After the humiliating American civil war, its federal government imposed black/white equality throughout the country. However, each state retained some room for maneuver. In America, local laws can be in addition to federal laws. Each States allowed by law to impose racial segregation measures through which southern states of America used the system to get around the principle of equality that were legally imposed on them by the abolition of slavery. This developed the black codes; a ban of interracial marriage, strict separation of black and white on transport, public places, education, even in churches and more disturbingly, the addition of literacy or hereditary tests for blacks in order to vote, creating the system equal but separate or a confrontation of the federal state and local mindset. In 1954, the supreme court ruled such laws to be unconstitutional. Such actions were only held true in theory giving birth to people like Martin Luther King or Malcom X who used civil disobedience or creation of new state where blacks can freely pursue choices, respectively.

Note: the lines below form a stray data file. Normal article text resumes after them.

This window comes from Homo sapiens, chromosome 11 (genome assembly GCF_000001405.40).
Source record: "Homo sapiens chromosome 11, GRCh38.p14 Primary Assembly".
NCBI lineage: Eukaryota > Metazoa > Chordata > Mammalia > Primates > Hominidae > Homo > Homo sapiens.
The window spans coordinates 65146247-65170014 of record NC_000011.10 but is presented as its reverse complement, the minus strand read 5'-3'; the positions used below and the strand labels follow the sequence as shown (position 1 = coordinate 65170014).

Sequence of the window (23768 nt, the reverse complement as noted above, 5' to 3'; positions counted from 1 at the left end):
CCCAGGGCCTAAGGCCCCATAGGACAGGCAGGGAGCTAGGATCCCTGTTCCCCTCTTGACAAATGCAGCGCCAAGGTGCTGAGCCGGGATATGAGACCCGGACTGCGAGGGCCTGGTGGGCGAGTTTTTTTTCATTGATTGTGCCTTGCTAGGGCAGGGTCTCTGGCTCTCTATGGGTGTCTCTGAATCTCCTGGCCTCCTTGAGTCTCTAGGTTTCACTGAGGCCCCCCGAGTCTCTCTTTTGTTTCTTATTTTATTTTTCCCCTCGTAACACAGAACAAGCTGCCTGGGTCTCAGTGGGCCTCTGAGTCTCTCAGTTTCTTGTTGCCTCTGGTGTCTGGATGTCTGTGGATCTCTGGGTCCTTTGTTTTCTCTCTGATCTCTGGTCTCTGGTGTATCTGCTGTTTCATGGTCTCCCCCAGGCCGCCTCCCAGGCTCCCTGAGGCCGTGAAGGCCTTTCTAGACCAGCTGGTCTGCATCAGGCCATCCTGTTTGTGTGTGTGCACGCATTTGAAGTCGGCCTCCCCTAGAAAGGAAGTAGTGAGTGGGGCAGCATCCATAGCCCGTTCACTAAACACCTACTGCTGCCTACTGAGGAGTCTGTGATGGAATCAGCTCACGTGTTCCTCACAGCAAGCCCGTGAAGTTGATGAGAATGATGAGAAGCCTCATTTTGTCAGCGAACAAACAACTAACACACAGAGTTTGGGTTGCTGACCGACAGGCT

Similarly, others countries have also experienced same sort of racial discrimination. In 1948, South Africa saw a regime of racial separation between indigenous blacks and European population. The ruling white community imposed apartheid. It took 40 years for apartheid to wane when a coalesced action taken by its president and Nelson Mandela, who spent 27 years in prison for his largely peaceful protest.

“We have to talk about liberating minds as well as liberating society.” –Angela Davis